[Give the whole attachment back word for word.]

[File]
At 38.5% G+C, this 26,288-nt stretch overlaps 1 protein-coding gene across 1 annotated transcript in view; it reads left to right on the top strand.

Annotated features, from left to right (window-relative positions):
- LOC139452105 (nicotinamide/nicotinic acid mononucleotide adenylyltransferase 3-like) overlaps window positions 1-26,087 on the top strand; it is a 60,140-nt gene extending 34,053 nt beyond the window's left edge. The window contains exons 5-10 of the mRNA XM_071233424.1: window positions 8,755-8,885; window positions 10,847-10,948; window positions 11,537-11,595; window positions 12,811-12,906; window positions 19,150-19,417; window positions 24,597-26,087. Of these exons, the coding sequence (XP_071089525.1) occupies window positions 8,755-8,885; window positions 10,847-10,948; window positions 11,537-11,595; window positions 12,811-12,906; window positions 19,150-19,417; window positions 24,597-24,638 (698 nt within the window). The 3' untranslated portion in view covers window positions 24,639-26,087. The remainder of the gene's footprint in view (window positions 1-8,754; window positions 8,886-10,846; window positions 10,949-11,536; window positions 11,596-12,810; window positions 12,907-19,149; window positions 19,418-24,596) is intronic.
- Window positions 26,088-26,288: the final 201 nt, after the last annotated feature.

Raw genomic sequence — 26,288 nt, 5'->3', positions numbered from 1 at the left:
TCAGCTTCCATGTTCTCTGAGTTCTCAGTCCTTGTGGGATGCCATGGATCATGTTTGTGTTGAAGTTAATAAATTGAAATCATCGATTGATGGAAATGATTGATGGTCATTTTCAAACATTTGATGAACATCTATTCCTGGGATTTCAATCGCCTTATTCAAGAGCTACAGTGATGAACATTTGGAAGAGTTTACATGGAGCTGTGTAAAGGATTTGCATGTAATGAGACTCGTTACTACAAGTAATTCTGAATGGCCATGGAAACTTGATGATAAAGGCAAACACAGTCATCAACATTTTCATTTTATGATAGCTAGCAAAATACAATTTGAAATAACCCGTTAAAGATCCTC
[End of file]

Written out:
At 38.5% G+C, this 26,288-nt stretch overlaps 1 protein-coding gene across 1 annotated transcript in view; it reads left to right on the top strand.

Annotated features, from left to right (window-relative positions):
- LOC139452105 (nicotinamide/nicotinic acid mononucleotide adenylyltransferase 3-like) overlaps window positions 1-26,087 on the top strand; it is a 60,140-nt gene extending 34,053 nt beyond the window's left edge. The window contains exons 5-10 of the mRNA XM_071233424.1: window positions 8,755-8,885; window positions 10,847-10,948; window positions 11,537-11,595; window positions 12,811-12,906; window positions 19,150-19,417; window positions 24,597-26,087. Of these exons, the coding sequence (XP_071089525.1) occupies window positions 8,755-8,885; window positions 10,847-10,948; window positions 11,537-11,595; window positions 12,811-12,906; window positions 19,150-19,417; window positions 24,597-24,638 (698 nt within the window). The 3' untranslated portion in view covers window positions 24,639-26,087. The remainder of the gene's footprint in view (window positions 1-8,754; window positions 8,886-10,846; window positions 10,949-11,536; window positions 11,596-12,810; window positions 12,907-19,149; window positions 19,418-24,596) is intronic.
- Window positions 26,088-26,288: the final 201 nt, after the last annotated feature.

Raw genomic sequence — 26,288 nt, 5'->3', positions numbered from 1 at the left:
TCAGCTTCCATGTTCTCTGAGTTCTCAGTCCTTGTGGGATGCCATGGATCATGTTTGTGTTGAAGTTAATAAATTGAAATCATCGATTGATGGAAATGATTGATGGTCATTTTCAAACATTTGATGAACATCTATTCCTGGGATTTCAATCGCCTTATTCAAGAGCTACAGTGATGAACATTTGGAAGAGTTTACATGGAGCTGTGTAAAGGATTTGCATGTAATGAGACTCGTTACTACAAGTAATTCTGAATGGCCATGGAAACTTGATGATAAAGGCAAACACAGTCATCAACATTTTCATTTTATGATAGCTAGCAAAATACAATTTGAAATAACCCGTTAAAGATCCTC